A written, word-for-word record of what was said in a meeting, hearing, depositon, trial, etc. For a transcript to valid as evidence under the law of most US states, it has to have been created by a licensed and certified “court reporter.” Although strictly speaking the Federal Rules do not require a court reporter, to not use one would be very unusual and might jeopardise the introduction of the deposition at trial. Court reporters use a stenographic typewriting system with a limited number of keys on which they can type using a special typing technique that uses a very small number of keys at speeds typically approaching 200 words per minute; typically reporters also make an audio recording to help them check their work.

Arranging for the presence of court reporters at depositions and/or arbitrations outside the United States can prove an expensive and difficult task. Commonly, lawyers may also use applications like LiveNote® or TextMap® so that they can read the hearing or deposition transcript as it is being created. It should be noted that this software may have compatibility problems with computer system such as Apple and the software in use should be confirmed before any deposition. It is also useful to supply a court reporter with a list of key names, the names of counsel and unusual words or technical terms prior to the deposition to assist their transcription.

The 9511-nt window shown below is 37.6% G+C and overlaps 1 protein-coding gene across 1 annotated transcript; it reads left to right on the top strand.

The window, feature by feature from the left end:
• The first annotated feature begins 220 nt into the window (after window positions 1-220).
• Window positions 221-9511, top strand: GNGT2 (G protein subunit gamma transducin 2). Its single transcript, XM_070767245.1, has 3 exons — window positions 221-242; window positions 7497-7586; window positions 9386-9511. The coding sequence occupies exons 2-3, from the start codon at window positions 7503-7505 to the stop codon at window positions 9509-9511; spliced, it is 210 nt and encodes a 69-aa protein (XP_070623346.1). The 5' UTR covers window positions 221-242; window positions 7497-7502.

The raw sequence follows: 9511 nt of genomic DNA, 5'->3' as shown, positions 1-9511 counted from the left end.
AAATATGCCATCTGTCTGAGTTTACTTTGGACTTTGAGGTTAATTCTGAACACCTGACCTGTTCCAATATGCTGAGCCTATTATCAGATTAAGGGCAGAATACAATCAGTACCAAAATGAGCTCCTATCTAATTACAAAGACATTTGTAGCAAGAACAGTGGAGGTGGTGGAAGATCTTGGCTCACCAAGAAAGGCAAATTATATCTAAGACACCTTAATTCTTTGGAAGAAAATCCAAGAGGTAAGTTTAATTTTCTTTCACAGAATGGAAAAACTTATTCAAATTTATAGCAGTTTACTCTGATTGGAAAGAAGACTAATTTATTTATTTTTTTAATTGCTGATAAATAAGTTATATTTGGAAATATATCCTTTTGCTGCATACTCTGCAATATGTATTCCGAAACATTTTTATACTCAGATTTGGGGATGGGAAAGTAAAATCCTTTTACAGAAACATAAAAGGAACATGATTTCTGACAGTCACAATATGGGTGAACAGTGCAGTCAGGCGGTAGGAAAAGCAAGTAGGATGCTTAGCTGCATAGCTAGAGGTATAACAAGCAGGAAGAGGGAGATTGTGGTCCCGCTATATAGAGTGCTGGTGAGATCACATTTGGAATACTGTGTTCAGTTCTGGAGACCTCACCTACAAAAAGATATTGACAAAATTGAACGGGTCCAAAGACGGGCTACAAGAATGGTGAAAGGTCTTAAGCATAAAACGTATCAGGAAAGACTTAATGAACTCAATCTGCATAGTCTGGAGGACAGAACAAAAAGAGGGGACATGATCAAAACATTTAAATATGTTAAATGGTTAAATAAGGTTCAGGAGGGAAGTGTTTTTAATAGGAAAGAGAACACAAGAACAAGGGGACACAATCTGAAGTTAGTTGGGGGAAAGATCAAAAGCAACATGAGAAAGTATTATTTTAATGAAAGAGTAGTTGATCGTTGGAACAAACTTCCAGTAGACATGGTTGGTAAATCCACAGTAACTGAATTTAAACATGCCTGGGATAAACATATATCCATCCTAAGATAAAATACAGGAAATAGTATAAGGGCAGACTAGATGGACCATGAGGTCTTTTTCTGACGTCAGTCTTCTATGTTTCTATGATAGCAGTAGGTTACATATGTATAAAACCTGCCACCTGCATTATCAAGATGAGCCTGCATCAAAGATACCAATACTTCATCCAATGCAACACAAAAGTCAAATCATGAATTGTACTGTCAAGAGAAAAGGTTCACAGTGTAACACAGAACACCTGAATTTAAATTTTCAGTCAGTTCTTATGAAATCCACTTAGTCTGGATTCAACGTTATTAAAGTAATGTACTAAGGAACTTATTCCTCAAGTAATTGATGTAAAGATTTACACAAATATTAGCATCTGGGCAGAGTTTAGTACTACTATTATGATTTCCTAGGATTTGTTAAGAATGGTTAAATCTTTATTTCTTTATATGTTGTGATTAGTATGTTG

After a deposition the transcript will usually be supplied to the witness for review, so that witness can correct any errors in the transcript using an “errata sheet.”

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